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Book Review: In the Light of What We See – Sarah Painter *****

UK Publishing Date: 1 Apr 2016. 330 pages.

This is a tale of two extraordinary women separated by eighty years but both bound together by the Royal Sussex Hospital in Brighton.

In 1938 Grace Kemp starts at the hospital as a trainee nurse. Abused by her father’s friend she found herself pregnant and disgraced. A brutal beating from her father sorted out the pregnancy problem but now she is alone and trying to find her place in the world and get a good career. The hospital isn’t without its own threats in the form of lecherous doctors and there are further complications when Grace begins to realise that she can sense illness before it manifests itself.

Mina Morgan is brought to the same hospital eighty years later. Although she works in the hospital as a therapeutic radiographer she has been involved in a terrible car accident that left her in a coma for a week and has extensive head, back and limb injuries. Suffering from amnesia she starts to piece together the person that she was before the crash and begins to realise that everything is not as it would seem. Lapsing in and out of consciousness she starts to see her own apparitions of a nurse in an ancient looking uniform.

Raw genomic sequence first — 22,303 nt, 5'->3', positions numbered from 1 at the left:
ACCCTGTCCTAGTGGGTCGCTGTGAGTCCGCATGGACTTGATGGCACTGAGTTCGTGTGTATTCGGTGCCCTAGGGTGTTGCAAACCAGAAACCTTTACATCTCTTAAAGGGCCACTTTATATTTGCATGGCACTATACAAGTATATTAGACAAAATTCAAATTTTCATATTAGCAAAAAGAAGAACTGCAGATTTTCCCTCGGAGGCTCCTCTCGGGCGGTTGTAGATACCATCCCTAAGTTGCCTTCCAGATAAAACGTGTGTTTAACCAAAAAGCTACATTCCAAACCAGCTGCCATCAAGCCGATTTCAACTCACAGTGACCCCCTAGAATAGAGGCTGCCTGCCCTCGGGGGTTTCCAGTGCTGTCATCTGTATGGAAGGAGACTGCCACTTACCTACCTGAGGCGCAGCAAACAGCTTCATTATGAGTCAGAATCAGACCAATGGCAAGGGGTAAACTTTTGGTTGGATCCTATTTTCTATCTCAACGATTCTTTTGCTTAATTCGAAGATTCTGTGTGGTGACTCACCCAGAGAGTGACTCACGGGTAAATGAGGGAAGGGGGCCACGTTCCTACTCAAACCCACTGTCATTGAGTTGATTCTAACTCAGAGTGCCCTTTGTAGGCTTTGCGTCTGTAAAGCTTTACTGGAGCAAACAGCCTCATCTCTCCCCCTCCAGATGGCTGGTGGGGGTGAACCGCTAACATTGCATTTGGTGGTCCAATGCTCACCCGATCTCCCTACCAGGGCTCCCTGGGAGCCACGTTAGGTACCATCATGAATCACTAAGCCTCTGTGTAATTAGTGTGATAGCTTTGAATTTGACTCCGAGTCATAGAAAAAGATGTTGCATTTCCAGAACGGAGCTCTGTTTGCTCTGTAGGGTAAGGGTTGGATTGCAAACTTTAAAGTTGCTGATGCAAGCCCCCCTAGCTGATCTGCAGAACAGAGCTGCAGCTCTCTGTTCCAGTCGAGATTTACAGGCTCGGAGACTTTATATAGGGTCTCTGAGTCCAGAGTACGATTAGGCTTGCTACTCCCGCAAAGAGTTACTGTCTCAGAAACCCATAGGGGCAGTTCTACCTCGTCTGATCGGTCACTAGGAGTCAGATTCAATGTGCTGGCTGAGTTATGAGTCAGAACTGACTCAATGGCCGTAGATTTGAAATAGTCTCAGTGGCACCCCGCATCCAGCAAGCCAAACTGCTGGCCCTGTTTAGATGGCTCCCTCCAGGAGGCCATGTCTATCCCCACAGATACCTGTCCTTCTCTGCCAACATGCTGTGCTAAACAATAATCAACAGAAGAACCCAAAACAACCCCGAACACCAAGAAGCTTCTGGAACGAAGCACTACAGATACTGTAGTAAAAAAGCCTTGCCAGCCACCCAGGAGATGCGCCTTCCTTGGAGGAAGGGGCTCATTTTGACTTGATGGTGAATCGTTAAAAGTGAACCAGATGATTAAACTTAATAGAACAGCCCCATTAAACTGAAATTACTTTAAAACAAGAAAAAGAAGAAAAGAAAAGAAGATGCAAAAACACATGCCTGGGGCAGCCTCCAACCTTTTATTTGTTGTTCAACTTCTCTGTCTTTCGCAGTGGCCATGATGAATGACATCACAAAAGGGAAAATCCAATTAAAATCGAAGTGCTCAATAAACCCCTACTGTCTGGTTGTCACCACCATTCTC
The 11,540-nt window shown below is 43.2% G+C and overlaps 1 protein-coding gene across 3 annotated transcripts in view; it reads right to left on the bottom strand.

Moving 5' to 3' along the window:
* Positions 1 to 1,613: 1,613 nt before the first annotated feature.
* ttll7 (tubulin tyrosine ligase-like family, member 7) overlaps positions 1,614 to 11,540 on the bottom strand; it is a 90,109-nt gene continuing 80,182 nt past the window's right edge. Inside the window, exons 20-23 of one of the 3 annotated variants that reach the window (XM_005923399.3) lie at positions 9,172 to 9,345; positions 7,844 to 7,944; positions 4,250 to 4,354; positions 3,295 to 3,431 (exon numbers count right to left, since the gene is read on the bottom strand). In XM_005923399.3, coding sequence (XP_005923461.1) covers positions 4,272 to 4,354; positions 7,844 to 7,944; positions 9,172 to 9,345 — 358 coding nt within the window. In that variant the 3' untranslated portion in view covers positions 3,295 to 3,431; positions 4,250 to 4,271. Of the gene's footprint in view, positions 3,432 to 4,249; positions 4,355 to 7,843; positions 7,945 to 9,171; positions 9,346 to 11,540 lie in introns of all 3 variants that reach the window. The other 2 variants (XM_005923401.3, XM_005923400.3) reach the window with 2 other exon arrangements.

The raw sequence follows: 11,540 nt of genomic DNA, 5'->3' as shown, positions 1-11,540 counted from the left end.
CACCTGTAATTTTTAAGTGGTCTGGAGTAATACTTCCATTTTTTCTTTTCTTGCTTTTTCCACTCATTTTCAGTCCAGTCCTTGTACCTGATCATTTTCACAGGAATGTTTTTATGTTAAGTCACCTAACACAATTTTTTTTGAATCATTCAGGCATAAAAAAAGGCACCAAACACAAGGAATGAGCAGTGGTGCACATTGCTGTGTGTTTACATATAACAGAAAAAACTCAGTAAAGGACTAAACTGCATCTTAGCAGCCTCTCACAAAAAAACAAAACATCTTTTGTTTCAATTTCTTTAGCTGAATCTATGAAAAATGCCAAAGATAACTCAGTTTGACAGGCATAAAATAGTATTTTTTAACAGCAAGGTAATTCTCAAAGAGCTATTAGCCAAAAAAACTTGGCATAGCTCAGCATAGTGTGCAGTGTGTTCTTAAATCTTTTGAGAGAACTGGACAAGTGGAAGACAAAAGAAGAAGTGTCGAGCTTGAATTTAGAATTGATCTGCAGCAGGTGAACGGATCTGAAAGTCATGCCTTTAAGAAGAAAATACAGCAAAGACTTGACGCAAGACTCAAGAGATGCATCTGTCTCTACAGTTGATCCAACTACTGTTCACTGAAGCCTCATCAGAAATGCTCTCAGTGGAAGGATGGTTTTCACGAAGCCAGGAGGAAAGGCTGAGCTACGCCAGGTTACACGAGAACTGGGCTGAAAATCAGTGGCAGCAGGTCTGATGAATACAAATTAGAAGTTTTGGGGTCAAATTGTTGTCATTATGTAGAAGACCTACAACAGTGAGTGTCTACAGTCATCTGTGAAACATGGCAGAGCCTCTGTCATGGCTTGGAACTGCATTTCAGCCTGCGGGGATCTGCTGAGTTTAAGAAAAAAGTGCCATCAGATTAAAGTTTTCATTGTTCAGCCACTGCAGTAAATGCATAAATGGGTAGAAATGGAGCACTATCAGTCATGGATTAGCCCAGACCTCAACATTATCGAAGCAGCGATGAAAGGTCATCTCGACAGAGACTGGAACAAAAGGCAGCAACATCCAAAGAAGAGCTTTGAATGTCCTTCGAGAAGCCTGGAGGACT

Like with her previous books The Language of Spells and the Secrets of Ghosts, Sarah Painter has the most exquisite touch when merging a modern story with a touch of the supernatural. This is one of those books that you just don’t want to put down. A gripping and suspenseful thriller combined with beautifully crafted characters that feel like friends.

Supplied by Net Galley and the Publisher in exchange for an honest review.

In the Light of What We See

Categories: 5 Stars Book Review

Tagged as:


Prolific reader, enthusiastic theatre and movie-goer and ex-Olivier Awards judge who spent twenty years working in the music industry in London. Sharing my house with a gorgeous cockapoo called Harry who has taken over completely.
I love sharing my favourite books with friends - nearly always spoiler-free as I hate reading a synopsis of the whole book in other reviews.


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